“My goal has always been to provide local honey in the Wood River Valley,” Harned said. “But the other half of my honey is sold on the open market in Montana.”

    Like many apiculturists, Har-ned travels with the seasons. He gathers his hives and trucks them west during winter to pollinate almond trees in California, and apples and cherries in Washington.

    “It’s a way to help make ends meet in the honey business,” he said. “And beekeepers are naturals at social distancing. When you start unloading bee hives off a truck you can pretty much open up a swath through a crowd of people.”

    By late April, about half of Harned’s bees are back at 15 locations scattered around the Wood River Valley, feeding on new dandelions and then on mustard blooms on a farm on Gannett Road, or fresh blooms of alfalfa elsewhere in the Bellevue Triangle before farmers’ fields are cut.

    “They like clover, rabbitbrush, bitterbrush and fireweed,” Harned said. “Anything that has a flower, they will go for it.”

    Many of Harned’s customers buy Five Bee honey because his bees are going after local nectar, and bringing back some local pollen, which many claim helps fight localized allergies. In any case, these bees are working hard to bring sweetness to the community.

    Harned said a single queen bee can live for three years, far beyond the six-week lifespan of the colony’s summer-born worker bees. She produces up to 1,500 eggs per day in high season, reducing that number sharply in the fall and winter.

     “But when the dandelions bloom again in the spring, that’s a trigger,”

Harned said. “She builds back up the hive enough to produce honey.”

Sun Valley Mustard adds local flavor

    Josh Wells’ Sun Valley Mustard company has won numerous local, national and international awards, including gold and silver medals at the National Mustard Museum (Yes, there is such a place!). Founded in 1984 by Lois Allison, aka the Mustard Lady of Ketchum, the company changed hands a few times before Wells came to town and purchased it in 2011. He diversified Allison’s original 50-year-old recipe into several flavors and expanded operations and distribution.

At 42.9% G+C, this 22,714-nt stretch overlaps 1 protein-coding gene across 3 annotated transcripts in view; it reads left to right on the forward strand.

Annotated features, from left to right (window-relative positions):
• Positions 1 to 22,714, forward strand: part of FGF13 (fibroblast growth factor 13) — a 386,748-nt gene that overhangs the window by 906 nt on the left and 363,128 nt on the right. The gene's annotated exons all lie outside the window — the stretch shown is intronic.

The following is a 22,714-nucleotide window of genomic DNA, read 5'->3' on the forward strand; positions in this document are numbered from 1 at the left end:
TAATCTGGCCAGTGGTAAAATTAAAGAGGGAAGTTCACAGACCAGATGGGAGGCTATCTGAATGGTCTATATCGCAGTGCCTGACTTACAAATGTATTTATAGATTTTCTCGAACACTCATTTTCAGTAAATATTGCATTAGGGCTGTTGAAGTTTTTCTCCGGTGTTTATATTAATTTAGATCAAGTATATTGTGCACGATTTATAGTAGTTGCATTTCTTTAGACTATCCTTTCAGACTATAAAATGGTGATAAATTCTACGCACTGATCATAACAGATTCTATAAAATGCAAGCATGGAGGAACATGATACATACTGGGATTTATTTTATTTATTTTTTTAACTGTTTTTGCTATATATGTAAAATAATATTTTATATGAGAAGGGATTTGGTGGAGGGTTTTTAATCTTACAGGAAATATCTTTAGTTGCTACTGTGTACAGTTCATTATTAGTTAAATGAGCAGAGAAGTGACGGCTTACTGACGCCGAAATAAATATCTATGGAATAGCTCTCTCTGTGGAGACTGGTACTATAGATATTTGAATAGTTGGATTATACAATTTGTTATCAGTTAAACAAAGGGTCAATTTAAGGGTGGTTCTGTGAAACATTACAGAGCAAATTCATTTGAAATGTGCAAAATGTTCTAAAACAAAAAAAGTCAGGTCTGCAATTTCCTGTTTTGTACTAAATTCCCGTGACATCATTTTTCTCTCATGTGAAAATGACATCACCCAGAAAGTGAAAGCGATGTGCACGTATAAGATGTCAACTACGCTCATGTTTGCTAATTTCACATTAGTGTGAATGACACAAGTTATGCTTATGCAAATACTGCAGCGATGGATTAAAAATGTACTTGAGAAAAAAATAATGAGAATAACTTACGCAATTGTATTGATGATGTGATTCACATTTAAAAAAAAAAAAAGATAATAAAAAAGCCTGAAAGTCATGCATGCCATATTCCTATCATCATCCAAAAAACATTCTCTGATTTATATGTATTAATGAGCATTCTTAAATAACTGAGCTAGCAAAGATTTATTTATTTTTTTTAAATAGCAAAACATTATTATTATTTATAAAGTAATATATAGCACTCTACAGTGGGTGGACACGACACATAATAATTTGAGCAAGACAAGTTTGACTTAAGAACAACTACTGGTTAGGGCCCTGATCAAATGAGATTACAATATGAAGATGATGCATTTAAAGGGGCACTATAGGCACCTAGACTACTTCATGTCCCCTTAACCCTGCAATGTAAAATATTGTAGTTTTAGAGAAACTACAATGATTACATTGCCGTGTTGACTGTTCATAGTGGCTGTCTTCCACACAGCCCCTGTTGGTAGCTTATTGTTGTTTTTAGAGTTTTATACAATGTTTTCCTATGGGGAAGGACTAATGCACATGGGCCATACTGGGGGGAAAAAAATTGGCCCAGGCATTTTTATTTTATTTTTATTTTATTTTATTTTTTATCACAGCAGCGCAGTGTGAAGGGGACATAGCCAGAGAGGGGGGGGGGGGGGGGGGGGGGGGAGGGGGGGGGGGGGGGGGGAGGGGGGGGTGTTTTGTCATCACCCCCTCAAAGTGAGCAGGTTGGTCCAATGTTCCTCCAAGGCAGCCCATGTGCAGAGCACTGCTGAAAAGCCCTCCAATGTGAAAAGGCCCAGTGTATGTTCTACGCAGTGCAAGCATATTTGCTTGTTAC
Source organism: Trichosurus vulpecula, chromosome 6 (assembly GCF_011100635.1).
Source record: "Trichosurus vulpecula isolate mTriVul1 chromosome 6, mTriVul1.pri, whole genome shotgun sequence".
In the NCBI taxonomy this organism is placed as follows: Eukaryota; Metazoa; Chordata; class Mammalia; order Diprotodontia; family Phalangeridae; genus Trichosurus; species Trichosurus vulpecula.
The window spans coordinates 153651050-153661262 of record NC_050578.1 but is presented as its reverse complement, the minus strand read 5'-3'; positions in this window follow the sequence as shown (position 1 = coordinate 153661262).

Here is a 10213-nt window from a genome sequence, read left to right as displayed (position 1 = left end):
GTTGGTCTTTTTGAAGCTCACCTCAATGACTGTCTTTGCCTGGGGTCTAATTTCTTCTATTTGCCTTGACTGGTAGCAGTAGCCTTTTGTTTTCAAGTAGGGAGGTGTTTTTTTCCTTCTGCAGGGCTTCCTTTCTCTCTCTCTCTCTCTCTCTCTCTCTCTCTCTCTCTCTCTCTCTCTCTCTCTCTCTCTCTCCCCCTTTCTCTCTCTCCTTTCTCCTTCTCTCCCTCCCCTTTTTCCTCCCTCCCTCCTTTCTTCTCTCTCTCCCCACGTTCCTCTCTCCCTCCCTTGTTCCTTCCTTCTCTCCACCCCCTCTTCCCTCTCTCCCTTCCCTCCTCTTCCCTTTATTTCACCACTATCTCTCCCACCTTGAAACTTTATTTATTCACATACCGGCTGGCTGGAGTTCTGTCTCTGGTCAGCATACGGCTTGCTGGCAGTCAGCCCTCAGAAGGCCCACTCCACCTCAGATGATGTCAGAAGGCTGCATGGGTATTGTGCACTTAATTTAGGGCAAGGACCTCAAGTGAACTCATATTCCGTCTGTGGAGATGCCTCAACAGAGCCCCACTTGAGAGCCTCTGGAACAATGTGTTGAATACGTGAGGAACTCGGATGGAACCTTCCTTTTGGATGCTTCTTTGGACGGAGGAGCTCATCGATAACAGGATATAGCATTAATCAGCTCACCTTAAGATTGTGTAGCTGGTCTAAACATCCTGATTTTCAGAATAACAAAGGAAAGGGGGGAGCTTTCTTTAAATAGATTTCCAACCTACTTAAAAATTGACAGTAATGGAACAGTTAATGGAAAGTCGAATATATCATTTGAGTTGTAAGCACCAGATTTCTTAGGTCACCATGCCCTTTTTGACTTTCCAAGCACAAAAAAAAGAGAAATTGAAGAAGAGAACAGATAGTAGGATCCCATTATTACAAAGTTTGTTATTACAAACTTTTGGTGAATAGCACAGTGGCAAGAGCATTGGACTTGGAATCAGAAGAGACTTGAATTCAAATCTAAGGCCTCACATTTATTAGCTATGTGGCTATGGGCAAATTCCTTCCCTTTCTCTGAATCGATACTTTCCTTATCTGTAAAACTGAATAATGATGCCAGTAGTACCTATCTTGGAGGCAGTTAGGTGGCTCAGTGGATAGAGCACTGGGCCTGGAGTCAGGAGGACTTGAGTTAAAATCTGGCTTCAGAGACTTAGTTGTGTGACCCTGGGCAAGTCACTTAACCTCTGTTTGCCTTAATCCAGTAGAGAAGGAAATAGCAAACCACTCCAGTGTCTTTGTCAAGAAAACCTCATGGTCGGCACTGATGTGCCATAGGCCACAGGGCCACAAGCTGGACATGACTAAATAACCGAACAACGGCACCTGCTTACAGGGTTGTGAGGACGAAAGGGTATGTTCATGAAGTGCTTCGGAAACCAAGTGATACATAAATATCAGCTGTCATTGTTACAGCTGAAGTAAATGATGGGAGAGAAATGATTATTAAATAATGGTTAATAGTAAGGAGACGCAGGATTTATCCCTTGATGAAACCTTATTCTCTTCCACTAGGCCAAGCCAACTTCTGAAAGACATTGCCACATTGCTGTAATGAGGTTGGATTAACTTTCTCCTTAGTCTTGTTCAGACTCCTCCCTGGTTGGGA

Wells ran a coffee shop with his partner, worked on Capitol Hill as a staffer, studied philosophy and earned a law degree before settling in as a moutardier (Yes, there really is such a thing!). He also owns a photography business in Ketchum and can be found flying a drone from time to time to capture a higher perspective on life.

    The pandemic’s disruption of the grocery business took a toll on the company’s supply chain for raw materials, leading to a temporary shortage of eggs and sugar.

    “We also couldn’t find squeeze bottles because everyone was using them for hand sanitizer,” Wells said.

    Wells said building a local food company helps the surrounding economy because it involves buying raw materials from local grocery stores and creates local jobs.

    Sun Valley Mustard comes in six flavors: amber ale, spicy sweet, chardonnay, hot jalapeño, sweet garlic and dill. The company produces small handcrafted batches of gourmet mustard from a commercial kitchen in Hailey.

Email the writer: tevans@mtexpress.com